Let’s get real folks! Ariel Castro (Ohio), Jerry Sandusky (PA) and many others we hear and read about were not on any public registry and that is exactly the point. The public has been groomed to believe all they have to do is check a registry and be aware of “those on it” and their family will be safe. The truth of the matter is that according to credible studies the recidivism rate for another “sexual” offense is 3.5 percent and those who are beginning to educate families are advising the other 93-95 percent of sexual offenses come from within the victim’s family, friends and those having access to the children and those never get reported.
There are over 774,600 men, women and children (as young as 6, 8 and 10 in some states) required to register and the “crimes” range from urinating in public (indecent exposure), sexting, incest, mooning, exposure, false accusations by a soon-to-be ex-wife, angry girlfriend, or spiteful student, viewing abusive or suggestive images of anyone 18 years old or younger, playing doctor, prostitution, solicitation, Romeo and Juliet consensual sexual dating relationships, rape, endangering the welfare of a child and many others.
If you multiply the number on the registry by two or three family members you can clearly see there are well over three million wives, children, moms, aunts, girlfriends, grandmothers and other family members who experience the collateral damage of being harassed, threatened, children beaten, have signs placed in their yards, homes set on fire, vehicles damaged, asked to leave their churches and other organizations, children passed over for educational opportunities, have flyers distributed around their neighborhood, wives lose their jobs when someone learns they are married to a registrant….all these things occur when these people try to hold their family together and provide the three things that professionals state are needed for successful re-integration; a job, a place to live, and a good support system.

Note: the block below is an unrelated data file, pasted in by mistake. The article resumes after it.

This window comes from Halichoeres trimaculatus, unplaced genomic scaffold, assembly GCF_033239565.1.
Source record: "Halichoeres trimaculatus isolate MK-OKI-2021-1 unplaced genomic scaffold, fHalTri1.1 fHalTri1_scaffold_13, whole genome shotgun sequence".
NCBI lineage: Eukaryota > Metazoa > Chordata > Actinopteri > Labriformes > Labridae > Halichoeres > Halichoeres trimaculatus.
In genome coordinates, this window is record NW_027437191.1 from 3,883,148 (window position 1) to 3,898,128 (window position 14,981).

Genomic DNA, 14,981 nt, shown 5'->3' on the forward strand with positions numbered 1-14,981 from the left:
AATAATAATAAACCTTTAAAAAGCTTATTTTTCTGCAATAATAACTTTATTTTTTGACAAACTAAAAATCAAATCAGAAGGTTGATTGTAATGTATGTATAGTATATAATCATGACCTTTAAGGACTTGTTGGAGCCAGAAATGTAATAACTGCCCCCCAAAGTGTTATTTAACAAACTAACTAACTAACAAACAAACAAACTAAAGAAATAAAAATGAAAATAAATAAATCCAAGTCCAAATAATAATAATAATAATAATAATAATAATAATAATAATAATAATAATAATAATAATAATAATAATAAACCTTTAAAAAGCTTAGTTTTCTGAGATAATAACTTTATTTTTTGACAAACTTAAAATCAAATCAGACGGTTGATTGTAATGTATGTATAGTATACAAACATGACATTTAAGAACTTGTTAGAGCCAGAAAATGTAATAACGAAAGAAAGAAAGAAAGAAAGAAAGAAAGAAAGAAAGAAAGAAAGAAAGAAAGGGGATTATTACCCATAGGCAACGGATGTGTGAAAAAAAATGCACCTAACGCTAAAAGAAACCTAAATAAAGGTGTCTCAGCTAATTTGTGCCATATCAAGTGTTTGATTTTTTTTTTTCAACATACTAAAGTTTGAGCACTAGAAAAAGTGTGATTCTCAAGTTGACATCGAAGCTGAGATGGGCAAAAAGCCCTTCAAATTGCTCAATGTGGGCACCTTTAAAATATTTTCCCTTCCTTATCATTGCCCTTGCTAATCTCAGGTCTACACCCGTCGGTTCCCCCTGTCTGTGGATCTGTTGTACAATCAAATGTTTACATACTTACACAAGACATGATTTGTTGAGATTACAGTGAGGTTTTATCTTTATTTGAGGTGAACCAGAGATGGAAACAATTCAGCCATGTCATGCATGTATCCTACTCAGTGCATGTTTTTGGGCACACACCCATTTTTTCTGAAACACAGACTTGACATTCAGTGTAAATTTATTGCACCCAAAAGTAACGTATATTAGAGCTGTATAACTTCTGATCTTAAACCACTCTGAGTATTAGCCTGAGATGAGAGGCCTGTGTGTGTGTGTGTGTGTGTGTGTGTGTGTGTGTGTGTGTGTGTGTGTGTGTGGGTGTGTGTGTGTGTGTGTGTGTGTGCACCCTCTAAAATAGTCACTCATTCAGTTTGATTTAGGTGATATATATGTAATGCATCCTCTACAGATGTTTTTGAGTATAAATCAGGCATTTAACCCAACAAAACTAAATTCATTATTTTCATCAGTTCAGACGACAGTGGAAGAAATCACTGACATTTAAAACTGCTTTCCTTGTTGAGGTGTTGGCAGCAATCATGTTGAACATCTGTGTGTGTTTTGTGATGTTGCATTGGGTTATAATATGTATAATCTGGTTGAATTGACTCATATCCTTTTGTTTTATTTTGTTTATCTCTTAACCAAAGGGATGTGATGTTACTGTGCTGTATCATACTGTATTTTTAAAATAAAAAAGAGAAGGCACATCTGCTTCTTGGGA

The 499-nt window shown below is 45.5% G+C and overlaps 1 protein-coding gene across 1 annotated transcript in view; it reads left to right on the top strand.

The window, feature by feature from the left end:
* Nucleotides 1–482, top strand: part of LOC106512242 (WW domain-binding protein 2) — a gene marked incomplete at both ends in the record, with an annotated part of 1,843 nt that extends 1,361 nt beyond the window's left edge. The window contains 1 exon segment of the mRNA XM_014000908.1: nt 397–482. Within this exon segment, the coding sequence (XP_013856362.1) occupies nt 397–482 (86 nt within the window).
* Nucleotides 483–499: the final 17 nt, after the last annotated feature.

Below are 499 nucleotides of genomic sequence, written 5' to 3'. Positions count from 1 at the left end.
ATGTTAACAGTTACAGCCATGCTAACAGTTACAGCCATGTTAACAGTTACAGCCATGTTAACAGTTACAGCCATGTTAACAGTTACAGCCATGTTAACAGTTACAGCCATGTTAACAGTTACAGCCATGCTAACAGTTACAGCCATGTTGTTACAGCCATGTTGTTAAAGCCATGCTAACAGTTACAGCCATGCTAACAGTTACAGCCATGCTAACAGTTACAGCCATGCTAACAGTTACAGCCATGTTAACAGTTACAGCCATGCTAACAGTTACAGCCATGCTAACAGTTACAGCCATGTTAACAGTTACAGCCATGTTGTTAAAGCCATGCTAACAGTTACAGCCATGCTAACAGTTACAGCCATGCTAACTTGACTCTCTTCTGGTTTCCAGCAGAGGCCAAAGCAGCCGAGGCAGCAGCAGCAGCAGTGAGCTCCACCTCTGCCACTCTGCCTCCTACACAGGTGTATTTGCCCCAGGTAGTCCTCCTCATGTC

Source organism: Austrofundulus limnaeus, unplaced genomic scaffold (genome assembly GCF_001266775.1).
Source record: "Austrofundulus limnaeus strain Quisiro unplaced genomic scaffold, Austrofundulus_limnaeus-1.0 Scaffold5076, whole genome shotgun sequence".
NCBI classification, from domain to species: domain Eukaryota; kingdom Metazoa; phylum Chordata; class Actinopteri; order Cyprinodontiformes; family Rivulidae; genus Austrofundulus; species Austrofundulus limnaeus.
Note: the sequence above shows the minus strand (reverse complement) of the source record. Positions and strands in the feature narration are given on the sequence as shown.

Education is the key. We need to set up Child Sexual Abuse Prevention training programs to empower kids and teens to protect themselves as much as possible and to speak up if someone makes them uncomfortable or oversteps their bounds. Programs like radKIDs and others are great tools. Parents cannot be everywhere.
Residency restrictions push former offenders away from the supervision, treatment, stability, and supportive networks they may need to build and maintain successful, law-abiding lives. As one Iowa sheriff said, “We are less safe as a community now than we were before the residency restrictions.”
Throughout the United States, courts have found residency laws unconstitutional because they are punitive or against the Ex Post Facto laws.
Many child safety and rape prevention advocates would like to see more money spent on prevention, education, and awareness programs for children and adults, counseling for victims of sexual violence, and programs that facilitate treatment and the transition back to society for convicted sex offenders.